Dell Enterprise President: Cisco ACI Is 'Vaporware'; Decries High Price, Lock-In

Dell Chief Commercial Officer and President of Enterprise Solutions Marius Haas blasted Cisco's ACI software-defined networking offering as "marketing vaporware" and decried the high price and lock-in he says have characterized Cisco's business model.

"They went from UCS, and now they're trying to move up the stack with ACI," said Haas. "There's not a lot there except a lot of marketing vaporware."

Cisco refers to ACI as an "open" software-defined networking solution. But it is built on the Cisco Application Policy Infrastructure controller, and requires what Haas called high-priced Cisco Nexus 9000 Series switches.

[Related: Cisco's Chambers: We're Pulling Away From Competitors In SDN]

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Keeping customers locked into proprietary hardware is part of the Cisco strategy Dell is attacking fiercely. Haas says Dell's commitment to open networking and software-defined ecosystems undermines Cisco's hold on the market by appealing to customers' desire for flexibility and value.

"It disrupts their model of a three- to five-year cycle, where [they] are going to generate a new product line and a new portfolio, where a customer is going to have to upgrade, and that's been my historical business model, and I'm doing it at 60 to 80 points of margin," Haas said. "Customers don't want to pay for that anymore, they don't want the lock-in and they don't want to pay for that."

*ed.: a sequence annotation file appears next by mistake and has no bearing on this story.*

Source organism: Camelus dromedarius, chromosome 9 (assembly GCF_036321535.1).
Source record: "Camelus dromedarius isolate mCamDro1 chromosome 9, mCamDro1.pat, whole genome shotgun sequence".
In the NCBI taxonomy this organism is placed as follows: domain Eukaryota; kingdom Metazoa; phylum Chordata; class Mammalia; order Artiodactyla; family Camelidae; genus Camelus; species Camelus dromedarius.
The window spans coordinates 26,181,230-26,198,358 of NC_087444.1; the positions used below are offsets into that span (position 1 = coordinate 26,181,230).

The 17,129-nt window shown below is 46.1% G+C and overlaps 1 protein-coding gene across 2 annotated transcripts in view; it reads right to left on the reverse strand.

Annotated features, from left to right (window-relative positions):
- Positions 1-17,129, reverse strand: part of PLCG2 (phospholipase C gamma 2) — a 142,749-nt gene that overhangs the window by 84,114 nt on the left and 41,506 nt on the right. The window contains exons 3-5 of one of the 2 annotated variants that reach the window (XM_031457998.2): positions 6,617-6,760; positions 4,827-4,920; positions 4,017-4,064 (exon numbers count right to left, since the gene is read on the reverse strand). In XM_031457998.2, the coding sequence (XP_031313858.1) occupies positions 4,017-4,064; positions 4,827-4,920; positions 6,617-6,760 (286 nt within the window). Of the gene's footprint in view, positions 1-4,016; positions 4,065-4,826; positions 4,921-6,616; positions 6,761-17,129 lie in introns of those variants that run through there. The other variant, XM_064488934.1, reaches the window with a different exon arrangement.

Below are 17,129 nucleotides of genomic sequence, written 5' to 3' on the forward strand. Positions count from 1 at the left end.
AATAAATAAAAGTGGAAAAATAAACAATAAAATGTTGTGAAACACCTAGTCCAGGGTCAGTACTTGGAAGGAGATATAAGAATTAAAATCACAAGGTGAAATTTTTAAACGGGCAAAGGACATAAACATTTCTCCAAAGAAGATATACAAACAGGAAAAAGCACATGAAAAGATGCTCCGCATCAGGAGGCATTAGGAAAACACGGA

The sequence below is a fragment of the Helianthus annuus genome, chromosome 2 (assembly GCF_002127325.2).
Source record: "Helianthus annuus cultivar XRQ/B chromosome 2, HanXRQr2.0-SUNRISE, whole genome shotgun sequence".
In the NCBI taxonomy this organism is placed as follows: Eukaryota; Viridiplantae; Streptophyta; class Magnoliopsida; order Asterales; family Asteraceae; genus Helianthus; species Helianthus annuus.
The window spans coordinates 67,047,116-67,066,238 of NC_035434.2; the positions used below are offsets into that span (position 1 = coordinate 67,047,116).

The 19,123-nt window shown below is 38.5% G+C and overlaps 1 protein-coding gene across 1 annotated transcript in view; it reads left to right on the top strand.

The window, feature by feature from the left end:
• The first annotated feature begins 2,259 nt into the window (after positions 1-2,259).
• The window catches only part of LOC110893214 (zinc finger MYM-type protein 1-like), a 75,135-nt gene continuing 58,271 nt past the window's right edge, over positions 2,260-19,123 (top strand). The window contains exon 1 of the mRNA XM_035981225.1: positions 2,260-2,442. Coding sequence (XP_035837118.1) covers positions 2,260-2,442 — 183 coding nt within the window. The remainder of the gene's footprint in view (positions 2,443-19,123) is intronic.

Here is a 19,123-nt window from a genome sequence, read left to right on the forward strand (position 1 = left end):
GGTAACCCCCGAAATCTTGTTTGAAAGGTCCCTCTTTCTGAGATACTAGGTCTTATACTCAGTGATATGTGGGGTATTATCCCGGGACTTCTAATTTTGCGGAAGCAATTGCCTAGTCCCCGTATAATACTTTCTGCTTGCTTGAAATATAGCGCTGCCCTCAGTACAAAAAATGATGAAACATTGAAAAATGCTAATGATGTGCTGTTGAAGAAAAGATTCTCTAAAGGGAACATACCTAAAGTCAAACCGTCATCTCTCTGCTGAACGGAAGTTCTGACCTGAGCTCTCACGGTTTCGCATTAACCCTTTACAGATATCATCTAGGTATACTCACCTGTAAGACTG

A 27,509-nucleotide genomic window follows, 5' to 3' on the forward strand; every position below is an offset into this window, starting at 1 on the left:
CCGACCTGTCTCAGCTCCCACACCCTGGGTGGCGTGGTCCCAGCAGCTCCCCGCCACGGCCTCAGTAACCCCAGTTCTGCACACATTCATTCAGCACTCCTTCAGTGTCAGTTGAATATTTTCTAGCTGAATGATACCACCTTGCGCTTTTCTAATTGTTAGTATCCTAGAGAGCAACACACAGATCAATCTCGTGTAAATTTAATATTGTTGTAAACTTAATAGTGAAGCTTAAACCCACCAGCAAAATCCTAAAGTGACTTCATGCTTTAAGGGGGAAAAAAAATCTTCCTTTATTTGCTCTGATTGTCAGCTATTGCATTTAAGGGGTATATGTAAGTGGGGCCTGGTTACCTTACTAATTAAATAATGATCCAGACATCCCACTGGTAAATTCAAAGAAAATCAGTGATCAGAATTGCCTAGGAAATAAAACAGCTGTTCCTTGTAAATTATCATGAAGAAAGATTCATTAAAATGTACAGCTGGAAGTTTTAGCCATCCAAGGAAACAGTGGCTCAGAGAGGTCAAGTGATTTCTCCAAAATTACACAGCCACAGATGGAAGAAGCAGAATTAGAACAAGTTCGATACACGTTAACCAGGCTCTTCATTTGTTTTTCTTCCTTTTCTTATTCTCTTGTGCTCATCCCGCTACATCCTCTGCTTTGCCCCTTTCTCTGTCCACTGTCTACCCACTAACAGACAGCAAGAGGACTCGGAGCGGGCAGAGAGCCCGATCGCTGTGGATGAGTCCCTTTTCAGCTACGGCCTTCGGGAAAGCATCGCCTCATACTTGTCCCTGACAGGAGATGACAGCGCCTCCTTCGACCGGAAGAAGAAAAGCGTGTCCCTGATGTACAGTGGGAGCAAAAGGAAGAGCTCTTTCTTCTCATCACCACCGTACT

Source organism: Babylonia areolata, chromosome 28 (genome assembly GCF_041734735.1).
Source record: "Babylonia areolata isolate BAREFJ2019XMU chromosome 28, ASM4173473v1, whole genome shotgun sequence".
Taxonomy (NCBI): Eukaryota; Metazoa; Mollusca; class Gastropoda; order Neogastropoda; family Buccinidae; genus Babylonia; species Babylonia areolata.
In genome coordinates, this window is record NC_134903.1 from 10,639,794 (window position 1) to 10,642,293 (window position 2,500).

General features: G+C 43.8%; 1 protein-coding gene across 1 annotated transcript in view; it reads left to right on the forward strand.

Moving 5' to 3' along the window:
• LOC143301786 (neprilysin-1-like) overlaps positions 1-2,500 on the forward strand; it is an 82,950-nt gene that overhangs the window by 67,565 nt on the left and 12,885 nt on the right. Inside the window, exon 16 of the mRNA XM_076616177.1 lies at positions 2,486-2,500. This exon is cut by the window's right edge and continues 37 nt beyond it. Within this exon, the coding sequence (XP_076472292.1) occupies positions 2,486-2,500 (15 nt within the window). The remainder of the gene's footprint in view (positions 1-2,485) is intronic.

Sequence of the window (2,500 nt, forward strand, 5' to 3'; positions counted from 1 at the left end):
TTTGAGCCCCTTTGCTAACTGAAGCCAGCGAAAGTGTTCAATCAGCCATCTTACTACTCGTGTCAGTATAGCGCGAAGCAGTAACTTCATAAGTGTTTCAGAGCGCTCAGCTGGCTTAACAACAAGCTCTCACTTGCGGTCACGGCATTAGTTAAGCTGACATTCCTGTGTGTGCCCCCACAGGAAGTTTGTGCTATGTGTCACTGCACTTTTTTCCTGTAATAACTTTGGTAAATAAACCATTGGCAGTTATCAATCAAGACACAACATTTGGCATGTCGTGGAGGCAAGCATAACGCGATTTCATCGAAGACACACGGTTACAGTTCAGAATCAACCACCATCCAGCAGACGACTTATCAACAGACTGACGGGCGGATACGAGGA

Several solution providers told CRN recently that Dell is making significant gains versus Cisco.

Scott Winslow, president of Winslow Technology Group of Waltham, Mass., said Dell is making significant progress against the industry's most powerful legacy vendors.

"Cisco is the predominant player, HP's probably the No. 2 player, but I would say that two years ago [Dell] didn't have a great networking solution, but with the acquisition of Force 10, they've made gains, and now they've got some great networking products," Winslow said. "At the end of the day, the portfolio is pretty damn good, and they wrap it up with the 'Do More' program that keeps you really loyal with rebates and incentives."

"Partners are looking for vendors who can be their partner in this transition," Haas said. "But how do they still make good money in doing that? That's where we've been focused, making sure the economics of working with Dell is something that is enticing to them."

At a recent conference, Cisco Chairman and CEO John Chambers criticized Dell for missing important market opportunities, and compared Dell to defunct minicomputer manufacturer Digital Equipment Corp.

Haas made a similar comparison for Cisco.

"You could draw an analogy of who was the biggest networking leader in the industry awhile back," Haas said. "Nortel was one of the biggest players in the space. Well, industry changes, technology changes, business models change. You're not going to be on top forever. The question is: Is Cisco going to be able to keep on adapting, or is the industry going to create a shift that will be disruptive to them? I'm betting that the shift will be coming."

Cisco did not respond to a request for comment on this story.